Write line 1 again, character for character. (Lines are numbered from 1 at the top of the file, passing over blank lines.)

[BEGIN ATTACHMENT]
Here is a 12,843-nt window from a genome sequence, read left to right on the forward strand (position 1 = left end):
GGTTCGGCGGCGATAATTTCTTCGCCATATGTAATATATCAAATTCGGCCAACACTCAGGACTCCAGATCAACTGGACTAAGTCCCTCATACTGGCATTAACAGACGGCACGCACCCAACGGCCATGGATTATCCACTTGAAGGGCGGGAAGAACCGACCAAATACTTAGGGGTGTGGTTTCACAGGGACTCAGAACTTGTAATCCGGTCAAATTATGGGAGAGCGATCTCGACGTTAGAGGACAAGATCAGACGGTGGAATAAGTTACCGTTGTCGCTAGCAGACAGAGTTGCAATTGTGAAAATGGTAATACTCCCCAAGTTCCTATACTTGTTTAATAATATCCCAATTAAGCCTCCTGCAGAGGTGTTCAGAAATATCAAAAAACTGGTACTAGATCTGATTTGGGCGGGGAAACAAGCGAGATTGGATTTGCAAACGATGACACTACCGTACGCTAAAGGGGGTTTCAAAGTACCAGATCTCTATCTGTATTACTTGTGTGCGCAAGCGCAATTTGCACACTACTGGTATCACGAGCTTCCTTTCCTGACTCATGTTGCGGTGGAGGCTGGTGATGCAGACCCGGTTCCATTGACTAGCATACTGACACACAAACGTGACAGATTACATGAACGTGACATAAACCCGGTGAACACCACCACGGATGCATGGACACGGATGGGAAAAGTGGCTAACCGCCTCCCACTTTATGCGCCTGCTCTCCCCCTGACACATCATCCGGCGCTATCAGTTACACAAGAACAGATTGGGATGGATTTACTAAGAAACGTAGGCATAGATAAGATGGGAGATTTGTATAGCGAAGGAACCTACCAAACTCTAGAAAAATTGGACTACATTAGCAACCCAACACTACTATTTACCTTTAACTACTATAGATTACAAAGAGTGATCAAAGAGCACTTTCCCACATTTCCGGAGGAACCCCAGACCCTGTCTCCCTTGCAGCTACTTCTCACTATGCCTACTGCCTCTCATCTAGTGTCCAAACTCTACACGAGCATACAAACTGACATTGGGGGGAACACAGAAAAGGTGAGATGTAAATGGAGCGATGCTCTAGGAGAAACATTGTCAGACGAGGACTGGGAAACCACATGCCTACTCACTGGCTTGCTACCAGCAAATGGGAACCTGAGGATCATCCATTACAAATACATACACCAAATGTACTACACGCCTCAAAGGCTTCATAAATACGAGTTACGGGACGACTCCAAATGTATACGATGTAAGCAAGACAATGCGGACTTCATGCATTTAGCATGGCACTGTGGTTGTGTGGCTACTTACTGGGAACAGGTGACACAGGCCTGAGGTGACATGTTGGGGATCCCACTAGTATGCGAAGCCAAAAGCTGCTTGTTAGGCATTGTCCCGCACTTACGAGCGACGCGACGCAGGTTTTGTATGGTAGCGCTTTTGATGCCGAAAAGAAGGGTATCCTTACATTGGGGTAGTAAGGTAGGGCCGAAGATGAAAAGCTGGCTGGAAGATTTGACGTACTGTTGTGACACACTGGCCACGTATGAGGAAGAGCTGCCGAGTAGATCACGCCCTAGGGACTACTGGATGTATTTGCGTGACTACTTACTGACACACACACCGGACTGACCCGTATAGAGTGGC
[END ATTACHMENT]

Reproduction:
Here is a 12,843-nt window from a genome sequence, read left to right on the forward strand (position 1 = left end):